Amy: Awesome. Perfect. Okay, mistake number four… now, sometimes you see attorneys don’t request that the state truly specify their reason for the denial. Can you explain that?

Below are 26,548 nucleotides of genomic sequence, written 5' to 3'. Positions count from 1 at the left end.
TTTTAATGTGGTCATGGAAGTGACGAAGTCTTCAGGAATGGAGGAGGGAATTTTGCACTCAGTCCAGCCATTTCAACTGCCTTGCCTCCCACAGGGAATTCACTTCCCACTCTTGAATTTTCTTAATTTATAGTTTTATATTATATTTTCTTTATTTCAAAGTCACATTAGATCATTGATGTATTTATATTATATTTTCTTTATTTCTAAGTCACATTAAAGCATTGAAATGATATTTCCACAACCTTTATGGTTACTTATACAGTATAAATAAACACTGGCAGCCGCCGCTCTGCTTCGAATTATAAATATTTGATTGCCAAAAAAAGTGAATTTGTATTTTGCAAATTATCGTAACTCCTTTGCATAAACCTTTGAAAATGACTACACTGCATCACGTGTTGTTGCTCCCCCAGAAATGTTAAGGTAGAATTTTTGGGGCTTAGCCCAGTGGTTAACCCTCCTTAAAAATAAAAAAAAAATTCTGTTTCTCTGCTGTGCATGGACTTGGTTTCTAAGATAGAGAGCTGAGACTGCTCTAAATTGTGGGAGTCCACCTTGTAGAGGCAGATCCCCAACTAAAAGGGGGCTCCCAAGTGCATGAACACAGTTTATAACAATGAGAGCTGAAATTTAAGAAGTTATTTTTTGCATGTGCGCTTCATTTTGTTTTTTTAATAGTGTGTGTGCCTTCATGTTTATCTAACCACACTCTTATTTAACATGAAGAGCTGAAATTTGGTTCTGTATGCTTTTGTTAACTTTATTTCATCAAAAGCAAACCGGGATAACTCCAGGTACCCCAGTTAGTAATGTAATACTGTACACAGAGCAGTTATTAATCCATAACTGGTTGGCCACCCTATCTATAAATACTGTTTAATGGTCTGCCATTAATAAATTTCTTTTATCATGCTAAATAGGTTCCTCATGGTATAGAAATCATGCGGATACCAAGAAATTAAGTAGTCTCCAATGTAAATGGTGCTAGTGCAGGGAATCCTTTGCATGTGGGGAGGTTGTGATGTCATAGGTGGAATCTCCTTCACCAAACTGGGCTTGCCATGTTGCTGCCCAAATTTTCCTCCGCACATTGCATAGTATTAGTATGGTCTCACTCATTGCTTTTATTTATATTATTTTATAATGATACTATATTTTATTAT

Scott: Yeah, so if I’m an attorney and I get a denial, my first thought is, “Oh my goodness. I helped my client with this. I’ve been working with them on this financial plan. I’ve been helping them get their affairs in order so that they can qualify for Medicaid for these benefits that they should be entitled to. And they’re not entitled to them based on what the state is saying.” So, your first step is to look at it and see where they think this case goes wrong. And a lot of times what you will see are these blanket citations to the administrative code. And it’ll just be a broad section where it refers to basically the entirety of the Medicaid section of the code, or the entirety of the Medicaid manual. And that is not sufficient specificity to satisfy any sort of notice requirement because they’re putting you on notice that you’re denied based on some reason in the Medicaid manual… I don’t know how you expect somebody to prepare a defense to that or put forth your case. So, under federal law, and this is the code of federal regulations–I always recommend that attorneys look at their state counterparts, also look at the administrative procedures act in your state–but, under federal law, it’s 42 CFR 431 sub. 210, so there’s another subsection in there, subsection B that says a clear statement for the specific reasons supporting the intended action. So, that’s a specific reason for the denial or for the adverse action. And then subsection C, following, the specific regulations that support or change in federal law or state law that requires the action. Clearly, a blanket citation to the Medicaid manually or clearly, a blanket citation to just the administrative code at large is not going to satisfy that requirement. And oftentimes, these are just standard, boilerplate notices, and they’re not really going into it, and they’re not thinking through it critically. Put them through their paces. Make sure that they’re clearly engaging with the case because oftentimes, if you raise this issue with them, they’re going to go back, look at the relevant subsection, and oftentimes they’ll realize they made a mistake, and you might even get a reversal well in advance of the fair hearing. So, make sure you put them through paces, grapple with their source, grapple with what they’re actually saying, and make sure that they are firm in their position because if they start waffling on their position, you might get them to fold in advance of the hearing.